October 15, 2010
By Thomas A. Horne
Honeywell has announced that it is in the development phase of a program to give its primary flight displays (PFDs) a “picture-in-picture” view of the environment ahead. This initiative began with Honeywell’s SmartView synthetic vision technology, which was certified in 2007. SmartView uses a huge, worldwide GPS terrain, airport, runway, and obstacle database to generate a three-dimensional view of the nearby geography on the PFD.
To this, Honeywell has added forward-looking infrared (FLIR) technology. A nose-mounted Kollsman infrared camera feeds imagery to the cockpit, where it’s superimposed on the PFD. At altitude, the infrared imagery is centered within the PFD view, on the area surrounding the flight-path and flight-director symbology. As the airplane descends to the runway, the infrared imagery expands to nearly the full PFD dimensions. The airspeed and altitude vertical tapes are still in view, however, as are informational cues. Infrared (IR) technology like this can “see” in nighttime, is able to observe clouds and cloud layers at night, and can, under some conditions, penetrate fog and see through precipitation.
Unlike other infrared displays that use black and white renditions, Honeywell has boosted the texture and realism of the integrated IR view by colorizing the terrain. The result is real-time awareness of the airport environment, including other aircraft, vehicles, and wildlife. Moreover, the IR superimposition validates the synthetic-terrain view.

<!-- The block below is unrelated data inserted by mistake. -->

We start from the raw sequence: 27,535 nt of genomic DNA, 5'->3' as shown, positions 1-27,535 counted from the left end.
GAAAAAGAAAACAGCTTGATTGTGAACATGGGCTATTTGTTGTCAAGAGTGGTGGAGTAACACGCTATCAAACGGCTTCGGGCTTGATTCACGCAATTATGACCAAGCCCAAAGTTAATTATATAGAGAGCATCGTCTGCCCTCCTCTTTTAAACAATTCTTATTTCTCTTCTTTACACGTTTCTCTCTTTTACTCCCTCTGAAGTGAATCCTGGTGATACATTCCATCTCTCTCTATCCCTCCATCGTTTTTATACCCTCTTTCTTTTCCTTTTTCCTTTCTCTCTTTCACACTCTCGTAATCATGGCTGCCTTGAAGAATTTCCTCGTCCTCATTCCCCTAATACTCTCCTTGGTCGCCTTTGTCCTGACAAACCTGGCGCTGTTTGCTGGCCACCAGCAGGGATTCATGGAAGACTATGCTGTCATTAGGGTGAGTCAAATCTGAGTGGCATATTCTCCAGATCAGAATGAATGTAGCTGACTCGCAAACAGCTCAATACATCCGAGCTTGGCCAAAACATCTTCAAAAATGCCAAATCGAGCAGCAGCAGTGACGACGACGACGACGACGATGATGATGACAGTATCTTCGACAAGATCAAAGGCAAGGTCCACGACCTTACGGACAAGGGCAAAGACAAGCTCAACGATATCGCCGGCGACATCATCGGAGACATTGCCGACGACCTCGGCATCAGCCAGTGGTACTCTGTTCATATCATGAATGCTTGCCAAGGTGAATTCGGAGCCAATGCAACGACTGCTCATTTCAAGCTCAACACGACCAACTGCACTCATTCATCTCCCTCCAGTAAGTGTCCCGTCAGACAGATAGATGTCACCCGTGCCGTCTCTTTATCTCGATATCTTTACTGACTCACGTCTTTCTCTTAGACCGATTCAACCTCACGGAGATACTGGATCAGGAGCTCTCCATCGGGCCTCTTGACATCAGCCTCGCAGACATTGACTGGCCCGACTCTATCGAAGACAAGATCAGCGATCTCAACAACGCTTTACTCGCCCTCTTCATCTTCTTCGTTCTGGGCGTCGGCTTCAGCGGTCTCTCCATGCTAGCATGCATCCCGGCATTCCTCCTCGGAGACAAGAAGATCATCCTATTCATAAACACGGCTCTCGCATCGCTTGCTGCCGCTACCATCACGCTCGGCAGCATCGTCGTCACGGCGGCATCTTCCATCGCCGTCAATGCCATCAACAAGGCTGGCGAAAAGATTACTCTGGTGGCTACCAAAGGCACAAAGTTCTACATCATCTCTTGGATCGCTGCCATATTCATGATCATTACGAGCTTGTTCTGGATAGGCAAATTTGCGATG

Honeywell’s ultimate goal is to earn certification credit for flying its SVS/integrated IR system to lower landing and takeoff minima.
AOPA Pilot Editor at Large Tom Horne has worked at AOPA since the early 1980s. He began flying in 1975 and has an airline transport pilot and flight instructor certificates. He’s flown everything from ultralights to Gulfstreams and ferried numerous piston airplanes across the Atlantic.
The Flying Physicians Association (FPA) has become the latest group to lend support to third-class medical reform and urge government officials to speed up their review of the Federal Aviation Administration’s (FAA) notice of proposed rulemaking (NPRM). The NPRM would expand the number of pilots who could fly without needing to obtain a third-class medical certificate, a standard that has been successfully used by sport pilots for a decade.
California pilot Christopher Braun has created a revamped version of the cleco plier that is said to be lighter and more ergonomic.
There is no shortage of pilots in eastern Washington, but there does seem to be a scarcity of clubs in that part of the country.
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